The vinification

Let's discover the press house of Chamery with its highly modern facilities

Pressing ( September)
Pressing is carried out in the hours following grape-picking. It is a highly-regulated procedure. The aim is to avoid having the juice stained by the coloured black grape skin. Straight after the pressing, the must ( or grape juice) is transferred to a tank for 10 to 12 hours in order to be removed from its impurities.

The first alcoholic fermentation
When the juice is clear it may be stored in a thermo-regulated vat to preserve its aromas. A week later, the must, which contains sugar, will be converted into alcohol under the influence of yeast. We will then obtain a non-sparkling wine called "Vin tranquille", "still wine".

The Blending (January)
From the first fermentation, the œnologist will taste and control the still wines regularly. Then in January the vintner will taste different still wines with the help of the cellar master in order to create a harmonious blending of his "cuvées" before the bottling process. This moment is crucial for the good balance of the wine.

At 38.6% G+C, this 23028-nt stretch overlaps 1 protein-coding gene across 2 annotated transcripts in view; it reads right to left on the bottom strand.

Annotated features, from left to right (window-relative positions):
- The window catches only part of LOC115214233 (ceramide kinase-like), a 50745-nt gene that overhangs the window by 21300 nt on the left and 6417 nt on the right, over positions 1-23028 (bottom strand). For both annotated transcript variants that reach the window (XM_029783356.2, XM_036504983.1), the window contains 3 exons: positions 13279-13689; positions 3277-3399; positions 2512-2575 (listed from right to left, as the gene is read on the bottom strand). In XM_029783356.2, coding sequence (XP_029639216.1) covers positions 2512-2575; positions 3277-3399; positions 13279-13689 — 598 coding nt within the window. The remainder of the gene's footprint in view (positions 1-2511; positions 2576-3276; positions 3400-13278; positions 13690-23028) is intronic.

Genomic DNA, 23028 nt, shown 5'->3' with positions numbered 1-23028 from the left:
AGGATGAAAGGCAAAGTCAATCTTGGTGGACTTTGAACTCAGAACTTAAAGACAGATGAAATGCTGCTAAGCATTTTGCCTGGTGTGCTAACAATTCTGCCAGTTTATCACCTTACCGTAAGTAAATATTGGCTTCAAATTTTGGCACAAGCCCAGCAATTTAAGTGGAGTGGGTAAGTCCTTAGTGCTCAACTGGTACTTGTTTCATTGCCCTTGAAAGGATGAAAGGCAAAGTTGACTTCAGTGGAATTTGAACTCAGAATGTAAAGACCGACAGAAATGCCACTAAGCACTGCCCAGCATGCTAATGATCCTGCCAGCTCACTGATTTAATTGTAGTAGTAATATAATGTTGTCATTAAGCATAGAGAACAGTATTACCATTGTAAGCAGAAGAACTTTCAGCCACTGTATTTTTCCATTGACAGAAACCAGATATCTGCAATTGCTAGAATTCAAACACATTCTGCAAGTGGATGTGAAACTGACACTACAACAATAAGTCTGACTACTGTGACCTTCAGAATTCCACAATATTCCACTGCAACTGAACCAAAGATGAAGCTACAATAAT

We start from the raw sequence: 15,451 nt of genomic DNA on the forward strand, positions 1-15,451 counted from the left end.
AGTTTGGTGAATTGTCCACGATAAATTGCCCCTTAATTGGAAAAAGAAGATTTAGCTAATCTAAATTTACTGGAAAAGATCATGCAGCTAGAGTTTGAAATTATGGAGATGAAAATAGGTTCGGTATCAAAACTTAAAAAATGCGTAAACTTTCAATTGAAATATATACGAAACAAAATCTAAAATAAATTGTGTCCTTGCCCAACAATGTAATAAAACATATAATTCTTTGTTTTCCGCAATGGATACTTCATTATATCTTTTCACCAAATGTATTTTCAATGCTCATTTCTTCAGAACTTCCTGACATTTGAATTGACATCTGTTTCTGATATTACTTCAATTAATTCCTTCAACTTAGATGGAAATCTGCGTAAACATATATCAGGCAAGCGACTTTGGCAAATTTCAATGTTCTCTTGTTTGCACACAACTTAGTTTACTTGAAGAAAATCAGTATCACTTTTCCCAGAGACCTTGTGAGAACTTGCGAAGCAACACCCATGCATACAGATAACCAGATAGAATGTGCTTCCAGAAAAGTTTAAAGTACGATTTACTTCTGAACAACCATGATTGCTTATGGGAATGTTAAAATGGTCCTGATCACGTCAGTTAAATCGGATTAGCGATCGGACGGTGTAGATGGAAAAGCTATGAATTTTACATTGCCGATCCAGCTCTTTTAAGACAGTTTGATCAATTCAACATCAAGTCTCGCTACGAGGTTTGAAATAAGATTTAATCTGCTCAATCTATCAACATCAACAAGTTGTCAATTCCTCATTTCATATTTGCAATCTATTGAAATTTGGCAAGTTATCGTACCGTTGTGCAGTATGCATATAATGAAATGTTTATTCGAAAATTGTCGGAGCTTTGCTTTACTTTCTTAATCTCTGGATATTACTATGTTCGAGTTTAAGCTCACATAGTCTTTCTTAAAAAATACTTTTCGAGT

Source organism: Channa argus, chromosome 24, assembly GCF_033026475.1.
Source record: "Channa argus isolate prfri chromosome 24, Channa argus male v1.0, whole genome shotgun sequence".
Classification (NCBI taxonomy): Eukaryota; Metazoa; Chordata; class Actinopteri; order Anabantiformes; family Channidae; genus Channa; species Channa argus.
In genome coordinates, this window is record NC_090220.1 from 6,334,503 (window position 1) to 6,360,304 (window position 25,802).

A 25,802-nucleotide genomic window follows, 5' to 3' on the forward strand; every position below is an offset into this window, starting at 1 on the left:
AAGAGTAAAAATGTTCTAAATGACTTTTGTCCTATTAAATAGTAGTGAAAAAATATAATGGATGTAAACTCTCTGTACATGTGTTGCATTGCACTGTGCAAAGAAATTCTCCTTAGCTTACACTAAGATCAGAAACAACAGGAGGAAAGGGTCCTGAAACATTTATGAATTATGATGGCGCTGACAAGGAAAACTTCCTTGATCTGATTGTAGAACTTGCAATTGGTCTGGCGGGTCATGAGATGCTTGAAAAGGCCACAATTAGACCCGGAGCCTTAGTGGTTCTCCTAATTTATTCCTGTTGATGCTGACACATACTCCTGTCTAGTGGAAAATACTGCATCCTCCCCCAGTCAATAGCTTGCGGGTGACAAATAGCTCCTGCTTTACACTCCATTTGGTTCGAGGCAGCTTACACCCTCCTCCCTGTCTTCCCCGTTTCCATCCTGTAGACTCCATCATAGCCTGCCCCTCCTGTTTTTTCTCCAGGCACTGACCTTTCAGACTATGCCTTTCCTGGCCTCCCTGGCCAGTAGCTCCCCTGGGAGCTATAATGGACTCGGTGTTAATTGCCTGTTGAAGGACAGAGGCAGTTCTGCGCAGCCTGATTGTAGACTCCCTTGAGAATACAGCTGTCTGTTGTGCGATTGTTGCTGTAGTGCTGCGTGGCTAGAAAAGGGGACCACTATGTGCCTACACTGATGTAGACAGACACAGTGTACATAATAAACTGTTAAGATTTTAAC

Its distinctiveness results from the blending of different grape varieties with reserve wines. It is the know-how of the wine maker which makes his Champagne so unique.

When a harvest appears to be exceptional, the vintner may decide to create a vintage from his "cuvée". The blending will be only composed of wines coming from the same harvest. Each vintage is unique and cannot be compared , whereas for non-vintage "cuvées" the blending is studied to guarantee consistent quality.  

The racking or bottling (April)
Once the blending is decided, the bottling is performed in spring. Yeast and sugar are then added to the still wines. The bottles are then sealed with a self-sealing plastic disc named "bidule", followed by a cap.


FranšaisEnglish Welcome Region The Grape Varieties Our Champagnes Contact The work in the vineyards The Wine Harvest The Vinification The Cellar The Disgorging The Packaging The Bottles